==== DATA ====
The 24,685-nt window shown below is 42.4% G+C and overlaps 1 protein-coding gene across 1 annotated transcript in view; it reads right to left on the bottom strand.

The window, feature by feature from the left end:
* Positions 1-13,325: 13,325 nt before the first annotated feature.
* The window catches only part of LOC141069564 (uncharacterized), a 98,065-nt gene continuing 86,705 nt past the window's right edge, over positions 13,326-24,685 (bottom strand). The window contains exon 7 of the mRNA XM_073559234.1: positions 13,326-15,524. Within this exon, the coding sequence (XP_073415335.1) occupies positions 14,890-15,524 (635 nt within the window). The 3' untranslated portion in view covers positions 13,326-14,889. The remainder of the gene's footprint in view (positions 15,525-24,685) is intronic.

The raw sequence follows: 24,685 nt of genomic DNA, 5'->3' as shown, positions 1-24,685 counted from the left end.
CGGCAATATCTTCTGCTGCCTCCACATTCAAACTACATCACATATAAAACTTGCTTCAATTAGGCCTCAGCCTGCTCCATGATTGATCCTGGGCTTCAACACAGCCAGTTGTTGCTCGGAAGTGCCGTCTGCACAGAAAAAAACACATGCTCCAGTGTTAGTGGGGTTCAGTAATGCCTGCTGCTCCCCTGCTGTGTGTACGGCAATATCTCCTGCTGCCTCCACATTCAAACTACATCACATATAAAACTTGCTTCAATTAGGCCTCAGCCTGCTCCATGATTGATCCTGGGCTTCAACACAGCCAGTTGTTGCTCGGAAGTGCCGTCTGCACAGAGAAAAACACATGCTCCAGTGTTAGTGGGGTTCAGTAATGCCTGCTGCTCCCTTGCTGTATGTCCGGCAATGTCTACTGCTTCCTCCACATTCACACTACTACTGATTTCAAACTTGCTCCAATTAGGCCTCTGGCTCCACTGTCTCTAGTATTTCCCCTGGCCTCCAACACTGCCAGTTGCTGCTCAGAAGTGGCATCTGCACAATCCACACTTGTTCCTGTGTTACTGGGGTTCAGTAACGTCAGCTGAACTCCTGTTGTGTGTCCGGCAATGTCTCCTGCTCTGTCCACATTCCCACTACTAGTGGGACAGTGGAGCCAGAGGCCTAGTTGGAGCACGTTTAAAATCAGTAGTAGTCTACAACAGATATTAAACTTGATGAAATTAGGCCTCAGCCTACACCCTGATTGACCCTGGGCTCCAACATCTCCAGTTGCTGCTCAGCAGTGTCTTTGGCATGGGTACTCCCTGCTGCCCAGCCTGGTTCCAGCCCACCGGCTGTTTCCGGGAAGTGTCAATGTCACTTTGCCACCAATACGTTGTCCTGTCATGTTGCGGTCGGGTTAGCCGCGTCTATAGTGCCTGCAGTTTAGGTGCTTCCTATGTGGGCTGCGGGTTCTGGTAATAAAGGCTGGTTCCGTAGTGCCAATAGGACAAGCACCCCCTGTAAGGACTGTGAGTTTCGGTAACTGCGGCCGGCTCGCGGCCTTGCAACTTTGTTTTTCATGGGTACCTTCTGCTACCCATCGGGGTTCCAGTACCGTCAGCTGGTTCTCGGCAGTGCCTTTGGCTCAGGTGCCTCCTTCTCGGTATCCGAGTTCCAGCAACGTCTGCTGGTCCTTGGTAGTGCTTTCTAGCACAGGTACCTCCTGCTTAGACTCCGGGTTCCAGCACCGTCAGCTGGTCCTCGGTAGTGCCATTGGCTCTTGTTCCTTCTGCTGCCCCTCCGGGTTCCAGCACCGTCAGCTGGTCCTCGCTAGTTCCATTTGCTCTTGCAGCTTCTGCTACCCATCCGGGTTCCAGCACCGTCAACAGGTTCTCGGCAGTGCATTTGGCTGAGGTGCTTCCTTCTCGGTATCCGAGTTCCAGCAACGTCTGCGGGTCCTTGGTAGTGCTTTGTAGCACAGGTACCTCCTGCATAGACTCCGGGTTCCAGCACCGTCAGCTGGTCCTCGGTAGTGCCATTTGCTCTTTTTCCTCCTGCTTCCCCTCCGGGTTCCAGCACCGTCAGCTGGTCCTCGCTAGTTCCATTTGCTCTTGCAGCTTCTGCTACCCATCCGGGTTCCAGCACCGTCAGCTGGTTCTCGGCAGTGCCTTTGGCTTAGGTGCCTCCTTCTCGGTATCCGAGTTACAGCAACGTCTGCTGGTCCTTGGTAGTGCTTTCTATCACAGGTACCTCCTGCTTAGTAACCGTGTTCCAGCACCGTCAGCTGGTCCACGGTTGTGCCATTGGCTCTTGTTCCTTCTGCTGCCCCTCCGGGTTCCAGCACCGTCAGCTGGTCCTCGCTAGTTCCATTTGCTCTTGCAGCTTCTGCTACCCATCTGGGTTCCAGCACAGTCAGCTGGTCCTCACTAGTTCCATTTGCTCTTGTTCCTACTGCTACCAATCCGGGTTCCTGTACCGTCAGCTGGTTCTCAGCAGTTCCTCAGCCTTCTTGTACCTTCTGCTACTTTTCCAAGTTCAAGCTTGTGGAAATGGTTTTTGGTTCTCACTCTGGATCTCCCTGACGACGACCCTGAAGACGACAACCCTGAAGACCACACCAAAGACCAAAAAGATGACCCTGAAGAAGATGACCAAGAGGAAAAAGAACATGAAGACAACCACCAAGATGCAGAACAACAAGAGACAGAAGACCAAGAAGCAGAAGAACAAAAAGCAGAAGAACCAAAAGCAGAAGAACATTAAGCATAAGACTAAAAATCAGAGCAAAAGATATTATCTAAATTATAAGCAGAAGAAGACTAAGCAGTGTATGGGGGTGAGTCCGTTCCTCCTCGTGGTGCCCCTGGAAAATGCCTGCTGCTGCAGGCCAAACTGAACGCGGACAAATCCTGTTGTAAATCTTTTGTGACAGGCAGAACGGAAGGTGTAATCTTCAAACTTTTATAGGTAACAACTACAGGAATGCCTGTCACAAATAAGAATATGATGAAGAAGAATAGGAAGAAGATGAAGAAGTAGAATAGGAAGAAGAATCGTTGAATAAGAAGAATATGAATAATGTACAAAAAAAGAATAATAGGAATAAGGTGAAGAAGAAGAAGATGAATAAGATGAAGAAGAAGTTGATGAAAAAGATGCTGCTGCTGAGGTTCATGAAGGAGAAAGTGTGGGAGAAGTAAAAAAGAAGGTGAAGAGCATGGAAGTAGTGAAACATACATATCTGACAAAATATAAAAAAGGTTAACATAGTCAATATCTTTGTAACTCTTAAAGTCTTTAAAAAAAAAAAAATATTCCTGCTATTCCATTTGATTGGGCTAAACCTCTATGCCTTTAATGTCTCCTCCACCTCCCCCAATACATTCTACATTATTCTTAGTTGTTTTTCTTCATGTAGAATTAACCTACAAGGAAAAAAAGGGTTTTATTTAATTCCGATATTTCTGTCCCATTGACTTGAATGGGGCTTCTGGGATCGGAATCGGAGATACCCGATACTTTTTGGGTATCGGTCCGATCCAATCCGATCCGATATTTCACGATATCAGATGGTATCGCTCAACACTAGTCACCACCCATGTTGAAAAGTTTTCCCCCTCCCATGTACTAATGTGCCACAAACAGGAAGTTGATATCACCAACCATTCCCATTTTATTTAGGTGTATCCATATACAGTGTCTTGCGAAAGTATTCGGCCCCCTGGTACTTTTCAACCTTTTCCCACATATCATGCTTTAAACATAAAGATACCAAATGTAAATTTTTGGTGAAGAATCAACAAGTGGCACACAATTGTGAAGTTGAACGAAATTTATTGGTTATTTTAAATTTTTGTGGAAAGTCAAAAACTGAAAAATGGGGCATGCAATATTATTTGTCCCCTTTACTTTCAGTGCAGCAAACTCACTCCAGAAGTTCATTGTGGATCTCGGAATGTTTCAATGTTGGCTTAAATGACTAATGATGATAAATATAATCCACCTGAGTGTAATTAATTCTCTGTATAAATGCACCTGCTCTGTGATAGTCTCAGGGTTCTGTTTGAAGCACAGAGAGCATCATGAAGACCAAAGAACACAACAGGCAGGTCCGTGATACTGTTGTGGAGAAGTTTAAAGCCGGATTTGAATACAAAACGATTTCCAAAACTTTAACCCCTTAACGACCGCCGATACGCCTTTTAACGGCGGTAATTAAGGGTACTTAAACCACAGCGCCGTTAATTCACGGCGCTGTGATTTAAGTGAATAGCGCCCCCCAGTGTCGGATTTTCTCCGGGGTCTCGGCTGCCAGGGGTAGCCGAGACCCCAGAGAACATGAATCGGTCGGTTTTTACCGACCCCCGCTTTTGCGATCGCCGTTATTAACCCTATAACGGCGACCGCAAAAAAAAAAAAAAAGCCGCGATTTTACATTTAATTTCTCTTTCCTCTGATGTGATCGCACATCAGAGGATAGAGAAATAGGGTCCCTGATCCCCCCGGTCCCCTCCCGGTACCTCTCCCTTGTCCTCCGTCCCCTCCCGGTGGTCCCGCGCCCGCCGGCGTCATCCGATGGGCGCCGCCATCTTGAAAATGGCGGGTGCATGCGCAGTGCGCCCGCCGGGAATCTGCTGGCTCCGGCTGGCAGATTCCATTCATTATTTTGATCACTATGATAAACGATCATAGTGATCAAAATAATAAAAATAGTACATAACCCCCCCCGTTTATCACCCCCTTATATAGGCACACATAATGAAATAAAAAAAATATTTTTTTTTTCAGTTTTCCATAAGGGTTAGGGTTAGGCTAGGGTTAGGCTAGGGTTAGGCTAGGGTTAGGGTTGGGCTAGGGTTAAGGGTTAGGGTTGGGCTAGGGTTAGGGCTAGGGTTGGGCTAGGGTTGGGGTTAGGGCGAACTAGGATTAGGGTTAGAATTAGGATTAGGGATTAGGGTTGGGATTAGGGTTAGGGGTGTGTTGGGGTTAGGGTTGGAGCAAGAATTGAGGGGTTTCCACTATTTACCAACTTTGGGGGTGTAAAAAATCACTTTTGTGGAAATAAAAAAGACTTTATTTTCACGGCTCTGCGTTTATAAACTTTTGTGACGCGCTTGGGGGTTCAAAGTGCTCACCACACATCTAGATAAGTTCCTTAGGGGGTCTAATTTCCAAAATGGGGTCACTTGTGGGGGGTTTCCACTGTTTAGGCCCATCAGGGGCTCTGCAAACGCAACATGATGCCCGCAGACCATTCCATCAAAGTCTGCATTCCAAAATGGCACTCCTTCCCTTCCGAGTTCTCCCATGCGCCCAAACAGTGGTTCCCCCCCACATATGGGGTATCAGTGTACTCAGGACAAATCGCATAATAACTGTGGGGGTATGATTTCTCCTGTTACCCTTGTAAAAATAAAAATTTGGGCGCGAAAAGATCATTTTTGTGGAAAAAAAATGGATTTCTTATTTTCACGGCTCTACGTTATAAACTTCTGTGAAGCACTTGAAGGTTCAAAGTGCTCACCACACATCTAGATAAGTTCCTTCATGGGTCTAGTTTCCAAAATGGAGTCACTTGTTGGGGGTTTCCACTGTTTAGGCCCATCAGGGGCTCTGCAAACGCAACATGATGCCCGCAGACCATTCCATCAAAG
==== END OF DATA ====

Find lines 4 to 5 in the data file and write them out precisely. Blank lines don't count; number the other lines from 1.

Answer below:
* The window catches only part of LOC141069564 (uncharacterized), a 98,065-nt gene continuing 86,705 nt past the window's right edge, over positions 13,326-24,685 (bottom strand). The window contains exon 7 of the mRNA XM_073559234.1: positions 13,326-15,524. Within this exon, the coding sequence (XP_073415335.1) occupies positions 14,890-15,524 (635 nt within the window). The 3' untranslated portion in view covers positions 13,326-14,889. The remainder of the gene's footprint in view (positions 15,525-24,685) is intronic.

The raw sequence follows: 24,685 nt of genomic DNA, 5'->3' as shown, positions 1-24,685 counted from the left end.